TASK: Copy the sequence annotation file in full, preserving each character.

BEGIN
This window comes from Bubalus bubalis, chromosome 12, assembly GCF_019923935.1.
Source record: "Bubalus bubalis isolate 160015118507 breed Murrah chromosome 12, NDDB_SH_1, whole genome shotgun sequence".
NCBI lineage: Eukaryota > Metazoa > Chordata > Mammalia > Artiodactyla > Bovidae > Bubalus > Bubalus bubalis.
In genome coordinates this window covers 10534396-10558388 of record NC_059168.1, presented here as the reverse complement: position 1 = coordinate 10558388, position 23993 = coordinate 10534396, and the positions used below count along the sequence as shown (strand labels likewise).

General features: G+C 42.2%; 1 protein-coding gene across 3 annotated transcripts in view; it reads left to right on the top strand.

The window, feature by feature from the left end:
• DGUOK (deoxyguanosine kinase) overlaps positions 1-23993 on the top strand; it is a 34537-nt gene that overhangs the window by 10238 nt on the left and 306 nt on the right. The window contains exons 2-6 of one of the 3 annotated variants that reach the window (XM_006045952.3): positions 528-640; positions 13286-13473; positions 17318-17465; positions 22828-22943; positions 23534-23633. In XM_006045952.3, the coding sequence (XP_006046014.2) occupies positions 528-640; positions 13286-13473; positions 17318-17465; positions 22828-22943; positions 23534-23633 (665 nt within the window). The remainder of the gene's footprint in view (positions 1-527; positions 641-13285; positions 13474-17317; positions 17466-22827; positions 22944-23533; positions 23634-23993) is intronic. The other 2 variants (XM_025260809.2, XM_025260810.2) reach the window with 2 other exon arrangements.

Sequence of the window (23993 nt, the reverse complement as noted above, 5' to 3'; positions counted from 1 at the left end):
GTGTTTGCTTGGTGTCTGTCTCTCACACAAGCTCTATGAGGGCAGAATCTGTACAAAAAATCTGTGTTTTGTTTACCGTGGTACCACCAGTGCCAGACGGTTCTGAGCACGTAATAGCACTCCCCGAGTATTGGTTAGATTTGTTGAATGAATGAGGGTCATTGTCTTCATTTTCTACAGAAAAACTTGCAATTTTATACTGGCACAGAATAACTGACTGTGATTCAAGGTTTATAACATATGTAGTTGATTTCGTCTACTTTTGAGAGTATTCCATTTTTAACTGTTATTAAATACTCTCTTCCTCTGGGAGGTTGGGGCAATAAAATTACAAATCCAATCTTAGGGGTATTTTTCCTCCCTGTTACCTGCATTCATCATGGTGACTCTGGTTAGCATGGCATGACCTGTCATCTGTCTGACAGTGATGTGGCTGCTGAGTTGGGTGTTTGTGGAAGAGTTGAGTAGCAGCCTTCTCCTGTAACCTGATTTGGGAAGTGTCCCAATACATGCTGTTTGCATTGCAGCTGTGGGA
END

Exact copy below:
This window comes from Bubalus bubalis, chromosome 12, assembly GCF_019923935.1.
Source record: "Bubalus bubalis isolate 160015118507 breed Murrah chromosome 12, NDDB_SH_1, whole genome shotgun sequence".
NCBI lineage: Eukaryota > Metazoa > Chordata > Mammalia > Artiodactyla > Bovidae > Bubalus > Bubalus bubalis.
In genome coordinates this window covers 10534396-10558388 of record NC_059168.1, presented here as the reverse complement: position 1 = coordinate 10558388, position 23993 = coordinate 10534396, and the positions used below count along the sequence as shown (strand labels likewise).

General features: G+C 42.2%; 1 protein-coding gene across 3 annotated transcripts in view; it reads left to right on the top strand.

The window, feature by feature from the left end:
• DGUOK (deoxyguanosine kinase) overlaps positions 1-23993 on the top strand; it is a 34537-nt gene that overhangs the window by 10238 nt on the left and 306 nt on the right. The window contains exons 2-6 of one of the 3 annotated variants that reach the window (XM_006045952.3): positions 528-640; positions 13286-13473; positions 17318-17465; positions 22828-22943; positions 23534-23633. In XM_006045952.3, the coding sequence (XP_006046014.2) occupies positions 528-640; positions 13286-13473; positions 17318-17465; positions 22828-22943; positions 23534-23633 (665 nt within the window). The remainder of the gene's footprint in view (positions 1-527; positions 641-13285; positions 13474-17317; positions 17466-22827; positions 22944-23533; positions 23634-23993) is intronic. The other 2 variants (XM_025260809.2, XM_025260810.2) reach the window with 2 other exon arrangements.

Sequence of the window (23993 nt, the reverse complement as noted above, 5' to 3'; positions counted from 1 at the left end):
GTGTTTGCTTGGTGTCTGTCTCTCACACAAGCTCTATGAGGGCAGAATCTGTACAAAAAATCTGTGTTTTGTTTACCGTGGTACCACCAGTGCCAGACGGTTCTGAGCACGTAATAGCACTCCCCGAGTATTGGTTAGATTTGTTGAATGAATGAGGGTCATTGTCTTCATTTTCTACAGAAAAACTTGCAATTTTATACTGGCACAGAATAACTGACTGTGATTCAAGGTTTATAACATATGTAGTTGATTTCGTCTACTTTTGAGAGTATTCCATTTTTAACTGTTATTAAATACTCTCTTCCTCTGGGAGGTTGGGGCAATAAAATTACAAATCCAATCTTAGGGGTATTTTTCCTCCCTGTTACCTGCATTCATCATGGTGACTCTGGTTAGCATGGCATGACCTGTCATCTGTCTGACAGTGATGTGGCTGCTGAGTTGGGTGTTTGTGGAAGAGTTGAGTAGCAGCCTTCTCCTGTAACCTGATTTGGGAAGTGTCCCAATACATGCTGTTTGCATTGCAGCTGTGGGA